If one life has been saved by this photography session, it has been worth it
On Saturday, following the example of artists who'd reconstructed the Unabomber's library, I made a tentative effort to put together a shelf of the books I'd have had at the age of 18. I suppose the idea of such reconstructions is that books also construct us -- they can be the building blocks of our subsequent personality -- and that by reconstructing a library we're reconstructing a construction, and therefore suggesting that different books could have resulted in a different person.
But it isn't just books. If I think back to the Edinburgh bedroom of the teenaged me, there are posters on the walls, too. They're by David Hamilton, a British photographer living in France who specialises in soft-focus soft porn images of pubescent girls. Did David Hamilton's images "construct" my adolescent sexuality? I think they very possibly did. I was a rather sheltered virgin at a boys-only school. The internet didn't exist then, so I'd never really even seen porn. I would probably believe anything you told me about what girls, what women, "really" were.
Why did I choose to believe David Hamilton? Well, his images reflected me in female form. Like these girls, I was a teenager of slim build. Like them, I was somewhat refined and naive. Like them, I embraced a somewhat late 19th century aesthetic, a Wildean decadence. I was even, at 17, developing a bookish myopia which threw the entire world into the kind of gauzy soft focus Hamilton favoured.
I didn't at that time know the "pagan sensuality" of Pierre Louÿs, nor had I seen David Hamilton's film of his 1894 poetry collection Songs of Bilitis. All I had was Hamilton's poster of a ballerina, and -- I'm pretty sure -- the one of the two girls at the picnic table. Despite the "decadent" label -- and the fact that in a post-Polanski France, a hysterical-about-child-sexuality Britain and a puritan America these images certainly don't read now the way they did in the 1970s -- these are "innocent" images to have grown up with. If I were 17 now, I'm sure I'd be seeing much, much harder stuff.
It was in Japan, though, that I encountered the only other person to have been impressed as much by David Hamilton as I was; Kahimi Karie. The photographer-turned-singer loved Hamilton so much that she put one of his images on an early Kahimi Karie t-shirt. This t-shirt inspired me to go off and write one of my most beautiful songs, the fluid, languid composition which just bears the photographer's name as its title:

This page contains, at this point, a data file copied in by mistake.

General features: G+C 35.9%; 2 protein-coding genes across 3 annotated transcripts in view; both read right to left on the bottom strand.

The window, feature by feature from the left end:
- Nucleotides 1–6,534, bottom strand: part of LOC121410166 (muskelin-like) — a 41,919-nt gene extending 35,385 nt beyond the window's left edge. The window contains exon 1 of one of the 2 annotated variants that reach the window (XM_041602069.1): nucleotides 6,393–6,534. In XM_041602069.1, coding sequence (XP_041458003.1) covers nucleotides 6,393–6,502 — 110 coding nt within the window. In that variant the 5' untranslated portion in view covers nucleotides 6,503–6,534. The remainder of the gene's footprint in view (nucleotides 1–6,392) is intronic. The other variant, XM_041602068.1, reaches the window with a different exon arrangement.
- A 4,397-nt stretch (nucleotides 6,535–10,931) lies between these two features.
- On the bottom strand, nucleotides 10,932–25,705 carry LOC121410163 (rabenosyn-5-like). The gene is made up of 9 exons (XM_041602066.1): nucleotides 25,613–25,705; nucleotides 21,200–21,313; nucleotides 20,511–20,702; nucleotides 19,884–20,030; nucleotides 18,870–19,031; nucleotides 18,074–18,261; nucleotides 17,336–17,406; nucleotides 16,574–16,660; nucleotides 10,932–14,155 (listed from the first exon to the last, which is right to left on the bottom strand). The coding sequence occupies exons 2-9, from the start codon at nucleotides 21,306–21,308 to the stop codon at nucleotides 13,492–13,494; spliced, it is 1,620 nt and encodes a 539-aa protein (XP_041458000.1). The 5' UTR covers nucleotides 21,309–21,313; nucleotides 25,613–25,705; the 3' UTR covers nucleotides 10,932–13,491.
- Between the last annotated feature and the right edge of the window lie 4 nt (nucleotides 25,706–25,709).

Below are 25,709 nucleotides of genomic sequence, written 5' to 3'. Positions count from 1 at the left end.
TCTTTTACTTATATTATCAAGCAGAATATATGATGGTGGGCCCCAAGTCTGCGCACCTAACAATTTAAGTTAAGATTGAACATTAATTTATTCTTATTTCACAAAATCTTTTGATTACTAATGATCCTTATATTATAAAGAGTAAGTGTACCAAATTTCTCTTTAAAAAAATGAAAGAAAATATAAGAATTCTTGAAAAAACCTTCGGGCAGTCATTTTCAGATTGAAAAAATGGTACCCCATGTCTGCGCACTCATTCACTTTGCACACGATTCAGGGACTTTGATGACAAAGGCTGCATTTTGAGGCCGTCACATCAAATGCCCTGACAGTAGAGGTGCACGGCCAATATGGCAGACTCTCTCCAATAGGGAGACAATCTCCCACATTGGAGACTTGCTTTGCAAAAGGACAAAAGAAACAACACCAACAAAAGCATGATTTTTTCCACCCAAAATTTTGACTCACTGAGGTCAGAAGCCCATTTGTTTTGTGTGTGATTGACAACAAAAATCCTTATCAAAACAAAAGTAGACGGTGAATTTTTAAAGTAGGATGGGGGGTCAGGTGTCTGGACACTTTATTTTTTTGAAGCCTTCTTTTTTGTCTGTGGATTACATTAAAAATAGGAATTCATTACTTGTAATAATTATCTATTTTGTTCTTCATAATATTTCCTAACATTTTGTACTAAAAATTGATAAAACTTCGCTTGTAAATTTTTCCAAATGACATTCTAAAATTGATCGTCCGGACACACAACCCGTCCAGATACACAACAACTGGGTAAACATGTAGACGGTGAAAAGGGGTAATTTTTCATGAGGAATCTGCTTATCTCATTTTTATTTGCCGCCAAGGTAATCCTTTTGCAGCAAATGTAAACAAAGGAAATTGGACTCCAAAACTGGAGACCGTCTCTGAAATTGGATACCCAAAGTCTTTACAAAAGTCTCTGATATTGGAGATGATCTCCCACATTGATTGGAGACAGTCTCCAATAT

Exemplifying the post-feminist guilt of a lot of my Kahimi material, this song gives a humourously jaundiced view of Hamilton's work. Read the lyric and you'll see that the tale of a modeling session is told from the point of view of one of the waif-like nymphs; "bored and slightly chilly", she wonders why the photographer must "gild the lily" with his umbrella flash, his liquid nitrogen, his carbon snow.
Then again, the song's narrator is happy to live in the South of France, in the lap of luxury, at Mr Hamilton's expense, lying in bed until 3pm "with nothing on", and grateful that "he only asks for photos in return". In the end, she's philosophical: "If this lazy suffering can bring erection to the lap of just one man it hasn't been in vain". That's a crib from a line of Howard Devoto's: "If one life has been saved by this photography session it has been worth it."
I'm not sure if any photography session can save a life, but influence a life? Oh yes, photography can do that. For better or for worse, for richer or poorer, for harder or softer focus.
That's the original demo. The song grabbed everyone who heard it; they knew it was something special. Although it was inspired by a Kahimi t-shirt, it was written for Laila France (whose name, delightfully, inverts Francis Lai, composer of the David Hamilton Bilitis soundtrack). But when Shazna and Kahimi heard it, there were reproaches: why hadn't I written such a lovely song for them? So I negotiated a deal: Kahimi and Laila would duet it, and then I'd do a different version for the Laila album (it turned out quite odd, with trombone rasps and a Kraftwerk beat). The Kahimi-only version appeared later, and Kahimi basically made the song her own, claiming (in Index magazine, for instance) moral ownership of the song because of the t-shirt!
I've never heard the live version she did a couple of years ago with Otomo Yoshihide -- if anyone has a copy, I'd love to hear what his New Jazz Ensemble did with it!
Yes, Air have banqueted on Francis Lai's cast-offs (as have I). Speaking of Air cast-offs, the little one from Air was in the Pompidou Centre with his partner and two little girls last Sunday, and as they walked by the younger child threw her cardigan out of the pram. I picked it up and handed it back to "the litte one" (having looked him up I see he's called Jean-Benoît Dunckel) saying "Tiens, monsieur, vous avez perdu ca!" I might as well have been handing him a Francis Lai song, but in that case he'd probably have said "Non, ca ne m'appartiens pas!"